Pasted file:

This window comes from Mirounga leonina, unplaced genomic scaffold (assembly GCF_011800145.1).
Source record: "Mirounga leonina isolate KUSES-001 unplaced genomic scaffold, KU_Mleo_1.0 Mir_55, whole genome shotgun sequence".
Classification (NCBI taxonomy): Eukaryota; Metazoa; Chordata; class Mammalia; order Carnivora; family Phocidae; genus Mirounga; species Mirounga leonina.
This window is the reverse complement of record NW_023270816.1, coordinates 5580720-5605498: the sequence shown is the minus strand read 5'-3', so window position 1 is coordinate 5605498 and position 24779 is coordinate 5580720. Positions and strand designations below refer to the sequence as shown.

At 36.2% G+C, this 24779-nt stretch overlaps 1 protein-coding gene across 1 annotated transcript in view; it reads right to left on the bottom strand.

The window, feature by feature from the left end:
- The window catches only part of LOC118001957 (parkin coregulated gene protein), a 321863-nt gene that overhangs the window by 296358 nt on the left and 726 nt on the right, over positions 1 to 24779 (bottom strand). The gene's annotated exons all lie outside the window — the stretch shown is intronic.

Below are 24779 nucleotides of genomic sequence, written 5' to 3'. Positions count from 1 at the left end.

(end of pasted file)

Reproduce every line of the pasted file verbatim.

This window comes from Mirounga leonina, unplaced genomic scaffold (assembly GCF_011800145.1).
Source record: "Mirounga leonina isolate KUSES-001 unplaced genomic scaffold, KU_Mleo_1.0 Mir_55, whole genome shotgun sequence".
Classification (NCBI taxonomy): Eukaryota; Metazoa; Chordata; class Mammalia; order Carnivora; family Phocidae; genus Mirounga; species Mirounga leonina.
This window is the reverse complement of record NW_023270816.1, coordinates 5580720-5605498: the sequence shown is the minus strand read 5'-3', so window position 1 is coordinate 5605498 and position 24779 is coordinate 5580720. Positions and strand designations below refer to the sequence as shown.

At 36.2% G+C, this 24779-nt stretch overlaps 1 protein-coding gene across 1 annotated transcript in view; it reads right to left on the bottom strand.

The window, feature by feature from the left end:
- The window catches only part of LOC118001957 (parkin coregulated gene protein), a 321863-nt gene that overhangs the window by 296358 nt on the left and 726 nt on the right, over positions 1 to 24779 (bottom strand). The gene's annotated exons all lie outside the window — the stretch shown is intronic.

Below are 24779 nucleotides of genomic sequence, written 5' to 3'. Positions count from 1 at the left end.